The biochemical consequences of ascorbate deficiency in Arabidopsis thaliana
Thesis or dissertation
University of Exeter
Biochemical consequences of ascorbate deficiency were studied in the leaf tissue of Arabidopsis thaliana ascorbate-deficient vtc mutants with a view of understanding the relationship between ascorbate, stress response and metabolism. Ascorbate is an important antioxidant and is also a cofactor for 2-oxoglutarate-dependent dioxygenases, which are involved in the biosynthesis of a number of metabolites. The response of wild type (Col-0) and vtc1, vtc2-1, vtc2-2 and vtc3-1 mutants to high light intensity, wounding and salinity was investigated using a metabolomics and proteomics approach. Metabolite profiling and comparative proteomics were performed by liquid chromatography-quadrupole time of flight mass spectrometry (LC-QToF MS) and targeted analysis of plant hormones and flavonoids by liquid chromatography triple-quadrupole mass spectrometry (LC-QQQ-MS). These combined analyses revealed the effect of ascorbate deficiency and stress on metabolites and cell wall proteins. LC-QToF-MS based untargeted metabolite profiling methodologies were developed for analysis of metabolites on a large scale. Using this method about 3000-5000 metabolites (mass-retention time pairs) could be reproducibly detected in A. thaliana leaf extract and aligned between samples. Approximately 1000 metabolites were differentially expressed between WT and vtc mutants in different experiments. Of these, twenty eight compounds were confirmed to be differentially expressed by LC-QQQ-MS between WT and vtc mutants, and eight of these compounds were positively identified and validated with standards. The plant hormones abscisic acid (ABA), salicylic acid (SA) and jasmonic acid (JA) have all been implicated in plant stress responses and differences in their accumulation in some of the vtc mutants have been reported. A systematic study of the response to stress of these hormones in several vtc mutants was carried out using LC- QQQ- MS. While some of the mutants showed increased SA and SA-glycoside accumulation, stress-induced ABA and JA accumulation was generally unaffected. Methods for identifying the metabolites in a targeted manner by LC- QQQ-MS was developed and were shown that all vtc mutants were impaired in the accumulation of anthocyanin in response to HL treatment. In strong contrast to anthocyanin, flavonol glycosides were not affected by ascorbate deficiency. Therefore, ascorbate deficiency has a specific effect on the anthocyanin biosynthesis. Ascorbate occurs in the plant cell wall and isolation of apoplastic fluid showed that all vtc mutants have decreased apoplastic ascorbate compared to WT. Ionically-bound proteins were from the cell wall of A. thaliana leaves. Peroxidase specific activity in this fraction tended to be higher in vtc mutants than WT. High light intensity also increased peroxidase activity in WT and vtc mutants. To determine which peroxidase isoenzyme caused increased peroxidase activity, ionically-bound cell wall N-glycosylated proteins were isolated by Concanavalin A chromatography and analysed by LC-QToF-MS. Comparison of WT and vtc2-2 grown in low light and high light identified 937 peptides significantly different between WT and vtc2-2 and some are also affected by light intensity. Specifically, peroxidases 33 and 34 had increased abundance in vtc2-2. The results show that ascorbate deficiency causes a detectable change in the metabolome of A. thaliana leaves, with specific effects on anthocyanin accumulation being detected. Ascorbate deficiency also influences the expression of cell wall proteins. Peroxidase activity is increased, and this response could be related to the increased pathogen resistance reported in vtc mutants.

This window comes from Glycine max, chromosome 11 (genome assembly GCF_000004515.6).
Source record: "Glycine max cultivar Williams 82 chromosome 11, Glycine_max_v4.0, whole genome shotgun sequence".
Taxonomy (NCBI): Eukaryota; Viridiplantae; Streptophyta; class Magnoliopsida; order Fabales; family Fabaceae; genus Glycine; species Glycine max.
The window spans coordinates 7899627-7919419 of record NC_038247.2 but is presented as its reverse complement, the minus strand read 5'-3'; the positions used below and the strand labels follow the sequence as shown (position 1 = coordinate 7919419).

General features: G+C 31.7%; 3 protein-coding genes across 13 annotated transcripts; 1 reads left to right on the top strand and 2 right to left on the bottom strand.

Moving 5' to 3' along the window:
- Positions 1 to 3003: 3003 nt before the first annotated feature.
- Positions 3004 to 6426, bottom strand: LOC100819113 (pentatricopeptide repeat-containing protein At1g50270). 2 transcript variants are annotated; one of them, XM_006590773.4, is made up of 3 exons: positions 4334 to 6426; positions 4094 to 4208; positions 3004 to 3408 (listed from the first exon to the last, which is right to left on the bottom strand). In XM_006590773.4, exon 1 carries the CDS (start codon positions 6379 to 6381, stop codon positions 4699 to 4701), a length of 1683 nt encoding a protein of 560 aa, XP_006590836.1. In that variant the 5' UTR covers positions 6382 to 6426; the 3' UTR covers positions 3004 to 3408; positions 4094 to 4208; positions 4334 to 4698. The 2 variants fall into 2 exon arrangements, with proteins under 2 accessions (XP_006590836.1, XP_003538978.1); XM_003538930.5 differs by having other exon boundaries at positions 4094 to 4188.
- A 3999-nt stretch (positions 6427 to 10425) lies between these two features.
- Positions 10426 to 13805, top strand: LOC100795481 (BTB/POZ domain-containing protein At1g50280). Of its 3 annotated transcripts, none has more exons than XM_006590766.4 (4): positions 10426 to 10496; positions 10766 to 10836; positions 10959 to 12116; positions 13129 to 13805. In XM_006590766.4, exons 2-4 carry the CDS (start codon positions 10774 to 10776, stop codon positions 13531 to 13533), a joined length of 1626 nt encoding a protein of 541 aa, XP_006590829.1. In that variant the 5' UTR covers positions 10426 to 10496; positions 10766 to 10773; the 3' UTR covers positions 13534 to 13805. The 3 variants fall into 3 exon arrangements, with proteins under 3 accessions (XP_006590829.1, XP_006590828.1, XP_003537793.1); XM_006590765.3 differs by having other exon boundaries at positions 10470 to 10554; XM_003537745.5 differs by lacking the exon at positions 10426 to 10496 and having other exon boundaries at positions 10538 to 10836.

Page et al; 2011
PhD in Biological Sciences